- The Washington Times - Tuesday, August 7, 2001

Criminally neglectful fathers are often incorrigible. Their punishments raise recurring dilemmas. An anguished Wisconsin state trial judge recently conditioned the five-year probation of a recidivist scapegrace on foregoing fatherhood while under state supervision.

The Wisconsin Supreme Court upheld the five-year conception restriction in State of Wisconsin vs. Oakley (July 10, 2001), despite a constitutional right to procreation celebrated in a motorcade of United States Supreme Court decrees.

To police intimate sexual behavior in hopes of forestalling future child abandonments seems unconstitutional, feeble, and worse than the disease of irresponsible fatherhood. Preferable is a culture that sufficiently ostracizes and loathes the likes of David W. Oakley because of serial derelictions in child support payments that prevents the misbehavior and thus renders the law superfluous.

Oakley's scorn for his fatherhood obligations was pronounced. A state prosecutor initially charged him with intentional refusal to pay child support for his nine children fathered with four different women. A superceding charge alleged Oakley had also criminally intimidated two witnesses in a child abuse case where one of the victims was his own.

Oakley then struck a plea bargain. In return for not contesting three counts of intentional nonsupport of his children, the state agreed to recommend a ceiling of six years imprisonment, while noting that Oakley's arrears in child support had surged past $25,000.

The sentencing judge, Fred H. Hazelwood, heard Oakley beg for the opportunity to work full-time, to provide for his children, and to make serious inroads on his arrearage. In other words, he portrayed himself as a fallen angel who would earn salvation if given another chance. Judge Hazelwood was unconvinced, but perplexed by his punishment options. He observed that "if Mr. Oakley goes to prison, he's not going to be in a position to pay any meaningful support for these children."

Thus, despite Oakley's chronic defiance of his legal duties, the judge selected a five-year term of probation in lieu of incarceration. But Oakley would be permitted to father additional children during this grace period from imprisonment, said Judge Hazelwood, only by demonstrating both an ability to support a newborn and compliance with outstanding support decrees.

Oakley assailed the probation circumscription on his right to procreate, which he had shamelessly abused. He declined to argue that his would-be children would keenly relish his tender loving care and fatherly tutelage, a refreshing testament to the proposition that lying in the courtroom has limits.

The right to procreate is cherished in every free society. Most in the United States and the Western world have been repelled at government initiatives in India and China featuring forced sterilizations or punishments for large families. Indeed, children are the secret of happiness for a large percentage of Americans. To deny the opportunity for conception, even if temporary, is thus a grave step that justifies exacting constitutional scrutiny.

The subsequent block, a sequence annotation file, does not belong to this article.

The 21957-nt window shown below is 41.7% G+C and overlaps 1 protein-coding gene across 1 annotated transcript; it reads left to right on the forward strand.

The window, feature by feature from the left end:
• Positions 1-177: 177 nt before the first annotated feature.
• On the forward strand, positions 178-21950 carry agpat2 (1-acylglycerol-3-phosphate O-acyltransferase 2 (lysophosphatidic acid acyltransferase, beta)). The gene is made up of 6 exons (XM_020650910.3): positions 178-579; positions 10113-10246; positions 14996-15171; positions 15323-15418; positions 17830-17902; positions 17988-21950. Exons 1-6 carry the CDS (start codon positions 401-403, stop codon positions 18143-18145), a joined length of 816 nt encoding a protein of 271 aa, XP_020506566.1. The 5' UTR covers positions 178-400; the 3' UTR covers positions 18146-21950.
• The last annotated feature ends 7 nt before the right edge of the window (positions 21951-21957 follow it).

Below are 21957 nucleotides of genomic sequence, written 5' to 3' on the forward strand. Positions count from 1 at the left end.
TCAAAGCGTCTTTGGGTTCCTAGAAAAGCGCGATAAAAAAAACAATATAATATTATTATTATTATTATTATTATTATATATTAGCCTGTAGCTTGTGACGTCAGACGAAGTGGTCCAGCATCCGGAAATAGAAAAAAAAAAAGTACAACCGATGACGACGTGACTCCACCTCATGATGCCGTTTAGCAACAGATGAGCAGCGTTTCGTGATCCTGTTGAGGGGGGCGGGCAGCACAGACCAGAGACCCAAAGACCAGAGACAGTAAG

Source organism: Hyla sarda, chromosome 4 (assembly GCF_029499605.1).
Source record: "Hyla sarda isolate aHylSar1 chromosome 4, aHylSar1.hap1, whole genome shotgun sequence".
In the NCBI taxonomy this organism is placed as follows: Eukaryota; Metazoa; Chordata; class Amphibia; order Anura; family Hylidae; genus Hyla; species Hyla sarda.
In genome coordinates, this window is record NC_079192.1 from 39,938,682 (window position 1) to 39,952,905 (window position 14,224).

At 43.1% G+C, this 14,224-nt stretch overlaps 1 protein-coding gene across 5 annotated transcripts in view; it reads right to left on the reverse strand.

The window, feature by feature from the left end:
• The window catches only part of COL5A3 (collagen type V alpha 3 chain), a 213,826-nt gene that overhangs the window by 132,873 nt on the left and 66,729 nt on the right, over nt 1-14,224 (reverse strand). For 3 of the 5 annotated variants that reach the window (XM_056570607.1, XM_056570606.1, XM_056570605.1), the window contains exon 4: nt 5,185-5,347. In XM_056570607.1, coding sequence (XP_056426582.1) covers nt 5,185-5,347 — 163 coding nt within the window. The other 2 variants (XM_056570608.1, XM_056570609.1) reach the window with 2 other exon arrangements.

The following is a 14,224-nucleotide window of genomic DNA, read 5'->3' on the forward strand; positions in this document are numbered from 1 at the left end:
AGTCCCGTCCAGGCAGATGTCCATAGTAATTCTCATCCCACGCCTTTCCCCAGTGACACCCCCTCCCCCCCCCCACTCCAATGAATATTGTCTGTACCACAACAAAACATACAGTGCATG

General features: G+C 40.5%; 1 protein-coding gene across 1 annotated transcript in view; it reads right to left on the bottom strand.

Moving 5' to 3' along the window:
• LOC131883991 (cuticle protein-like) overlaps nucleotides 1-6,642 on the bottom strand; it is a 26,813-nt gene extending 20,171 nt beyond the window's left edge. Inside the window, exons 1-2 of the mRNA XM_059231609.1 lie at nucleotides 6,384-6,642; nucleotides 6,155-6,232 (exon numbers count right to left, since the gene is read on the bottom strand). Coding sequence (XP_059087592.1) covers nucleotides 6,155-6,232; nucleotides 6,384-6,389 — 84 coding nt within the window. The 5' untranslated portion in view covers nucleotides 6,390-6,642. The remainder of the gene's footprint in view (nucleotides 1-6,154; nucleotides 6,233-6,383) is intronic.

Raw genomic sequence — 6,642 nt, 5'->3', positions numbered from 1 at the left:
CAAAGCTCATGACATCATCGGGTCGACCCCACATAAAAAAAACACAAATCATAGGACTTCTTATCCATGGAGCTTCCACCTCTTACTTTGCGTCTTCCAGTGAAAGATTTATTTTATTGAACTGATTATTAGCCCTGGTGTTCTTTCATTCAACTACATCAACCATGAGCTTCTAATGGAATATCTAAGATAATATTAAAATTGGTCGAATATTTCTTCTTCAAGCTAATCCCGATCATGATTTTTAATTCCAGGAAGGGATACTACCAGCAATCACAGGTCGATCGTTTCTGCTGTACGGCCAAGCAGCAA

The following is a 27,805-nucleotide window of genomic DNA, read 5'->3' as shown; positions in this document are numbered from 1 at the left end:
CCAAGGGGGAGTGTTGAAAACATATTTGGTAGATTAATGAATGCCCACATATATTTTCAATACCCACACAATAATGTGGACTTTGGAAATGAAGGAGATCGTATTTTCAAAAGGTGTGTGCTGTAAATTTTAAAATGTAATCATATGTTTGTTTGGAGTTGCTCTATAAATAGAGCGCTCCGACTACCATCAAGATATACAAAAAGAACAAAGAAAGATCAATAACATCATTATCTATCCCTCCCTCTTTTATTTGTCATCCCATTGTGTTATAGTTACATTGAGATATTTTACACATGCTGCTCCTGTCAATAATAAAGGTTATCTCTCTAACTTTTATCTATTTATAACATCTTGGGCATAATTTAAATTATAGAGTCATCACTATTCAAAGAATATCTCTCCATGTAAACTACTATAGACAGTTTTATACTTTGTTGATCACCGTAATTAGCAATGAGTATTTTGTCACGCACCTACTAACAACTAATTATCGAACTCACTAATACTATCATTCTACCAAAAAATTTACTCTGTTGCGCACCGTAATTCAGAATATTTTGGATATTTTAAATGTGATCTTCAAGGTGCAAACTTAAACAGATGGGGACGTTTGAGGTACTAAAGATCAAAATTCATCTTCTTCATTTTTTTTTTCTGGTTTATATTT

The sharply divided Wisconsin Supreme Court, however, largely dodged its task. Writing for a razor thin 4-3 majority, Justice Jon P. Wilcox execrated the "deadbeat Dad" phenomenon that blights our legal and cultural landscape to awaken wrath toward Oakley. In language as gripping as an El Greco martyr, the Justice lamented: "n 1997, out of $26,400,000,000 awarded by a court order to custodial mothers, only $15,800,000,000 was paid, amounting to a deficit of $10,600,000,000… . Single mothers disproportionately bear the burden of nonpayment as the custodial parent… . he payment of child support is widely regarded as an indispensable step in assisting single mothers to scale out of poverty, especially when their welfare benefits have been terminated due to new time limits."

"The effects of the nonpayment of child support on our children are particularly troubling. In addition to engendering long-term consequences such as poor health, behavioral problems, delinquency and low educational attainment, inadequate child support is a direct contributor to childhood poverty."

But that fire and brimstone denunciation had nothing to do with the case. Oakley did not question Wisconsin's decision to make any intentional default on a child support obligation a felony punishable by up to five years in prison to deter and to retaliate for persistent and insouciant promiscuity. Thus, he conceded that he would risk prosecution and a stiff prison term if he financially abandoned a new child. And that prospect, the criminal law postulates, presumptively honors the community interest in deterring and preventing anti-social behavior. The probation restriction on conception (which, if violated, would dispatch Oakley to prison for eight years) seemed gratuitous because it presumed that fear of prison, without more, will concentrate Oakley's mind wonderfully on responsible sex.

Moreover, the potential for his degradation in policing the restriction shocks the conscience. Will probation officers monitor Oakley's bedroom, and the use of contraceptives by himself and sex partners? Suppose he conceives under the mistaken belief that his partner was on the pill. Would that trigger an embarrassing evidentiary hearing before the sentencing judge?

In sum, it is not that we despise Oakley less, but that we cherish human dignity and privacy more that the probationary restriction on procreation should fall. The majesty of the law stands tallest when it refuses to bend principles when pariahs stand before it.

Bruce Fein is general counsel for the Center for Law and Accountability, a public-interest law group headquartered in Virginia.

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